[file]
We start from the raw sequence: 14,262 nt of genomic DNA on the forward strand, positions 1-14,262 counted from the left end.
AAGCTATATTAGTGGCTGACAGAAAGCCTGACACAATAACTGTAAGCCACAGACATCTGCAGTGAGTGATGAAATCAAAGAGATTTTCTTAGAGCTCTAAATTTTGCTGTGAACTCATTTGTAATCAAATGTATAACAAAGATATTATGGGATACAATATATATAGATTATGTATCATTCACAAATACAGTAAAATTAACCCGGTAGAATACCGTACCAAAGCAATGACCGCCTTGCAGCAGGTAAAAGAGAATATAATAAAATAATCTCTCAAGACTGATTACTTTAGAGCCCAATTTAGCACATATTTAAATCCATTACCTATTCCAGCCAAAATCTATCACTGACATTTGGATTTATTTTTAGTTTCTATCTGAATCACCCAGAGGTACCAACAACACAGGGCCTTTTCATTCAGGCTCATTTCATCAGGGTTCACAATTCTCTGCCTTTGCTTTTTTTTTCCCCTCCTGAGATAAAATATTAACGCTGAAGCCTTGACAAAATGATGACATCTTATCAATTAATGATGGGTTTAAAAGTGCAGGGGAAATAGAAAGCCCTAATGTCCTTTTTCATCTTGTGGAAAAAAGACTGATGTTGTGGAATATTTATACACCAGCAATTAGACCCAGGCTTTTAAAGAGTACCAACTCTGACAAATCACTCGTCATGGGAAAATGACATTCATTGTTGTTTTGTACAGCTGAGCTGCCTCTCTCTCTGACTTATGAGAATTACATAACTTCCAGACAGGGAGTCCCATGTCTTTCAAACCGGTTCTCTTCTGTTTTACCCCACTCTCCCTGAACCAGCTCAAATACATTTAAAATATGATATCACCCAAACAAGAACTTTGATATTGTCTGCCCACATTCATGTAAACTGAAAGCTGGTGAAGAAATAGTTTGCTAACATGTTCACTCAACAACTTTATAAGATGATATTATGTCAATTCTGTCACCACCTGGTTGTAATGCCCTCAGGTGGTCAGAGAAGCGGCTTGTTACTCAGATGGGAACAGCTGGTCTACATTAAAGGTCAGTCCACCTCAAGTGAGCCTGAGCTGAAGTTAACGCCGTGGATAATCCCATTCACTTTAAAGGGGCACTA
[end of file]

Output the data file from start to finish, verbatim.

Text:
We start from the raw sequence: 14,262 nt of genomic DNA on the forward strand, positions 1-14,262 counted from the left end.
AAGCTATATTAGTGGCTGACAGAAAGCCTGACACAATAACTGTAAGCCACAGACATCTGCAGTGAGTGATGAAATCAAAGAGATTTTCTTAGAGCTCTAAATTTTGCTGTGAACTCATTTGTAATCAAATGTATAACAAAGATATTATGGGATACAATATATATAGATTATGTATCATTCACAAATACAGTAAAATTAACCCGGTAGAATACCGTACCAAAGCAATGACCGCCTTGCAGCAGGTAAAAGAGAATATAATAAAATAATCTCTCAAGACTGATTACTTTAGAGCCCAATTTAGCACATATTTAAATCCATTACCTATTCCAGCCAAAATCTATCACTGACATTTGGATTTATTTTTAGTTTCTATCTGAATCACCCAGAGGTACCAACAACACAGGGCCTTTTCATTCAGGCTCATTTCATCAGGGTTCACAATTCTCTGCCTTTGCTTTTTTTTTCCCCTCCTGAGATAAAATATTAACGCTGAAGCCTTGACAAAATGATGACATCTTATCAATTAATGATGGGTTTAAAAGTGCAGGGGAAATAGAAAGCCCTAATGTCCTTTTTCATCTTGTGGAAAAAAGACTGATGTTGTGGAATATTTATACACCAGCAATTAGACCCAGGCTTTTAAAGAGTACCAACTCTGACAAATCACTCGTCATGGGAAAATGACATTCATTGTTGTTTTGTACAGCTGAGCTGCCTCTCTCTCTGACTTATGAGAATTACATAACTTCCAGACAGGGAGTCCCATGTCTTTCAAACCGGTTCTCTTCTGTTTTACCCCACTCTCCCTGAACCAGCTCAAATACATTTAAAATATGATATCACCCAAACAAGAACTTTGATATTGTCTGCCCACATTCATGTAAACTGAAAGCTGGTGAAGAAATAGTTTGCTAACATGTTCACTCAACAACTTTATAAGATGATATTATGTCAATTCTGTCACCACCTGGTTGTAATGCCCTCAGGTGGTCAGAGAAGCGGCTTGTTACTCAGATGGGAACAGCTGGTCTACATTAAAGGTCAGTCCACCTCAAGTGAGCCTGAGCTGAAGTTAACGCCGTGGATAATCCCATTCACTTTAAAGGGGCACTA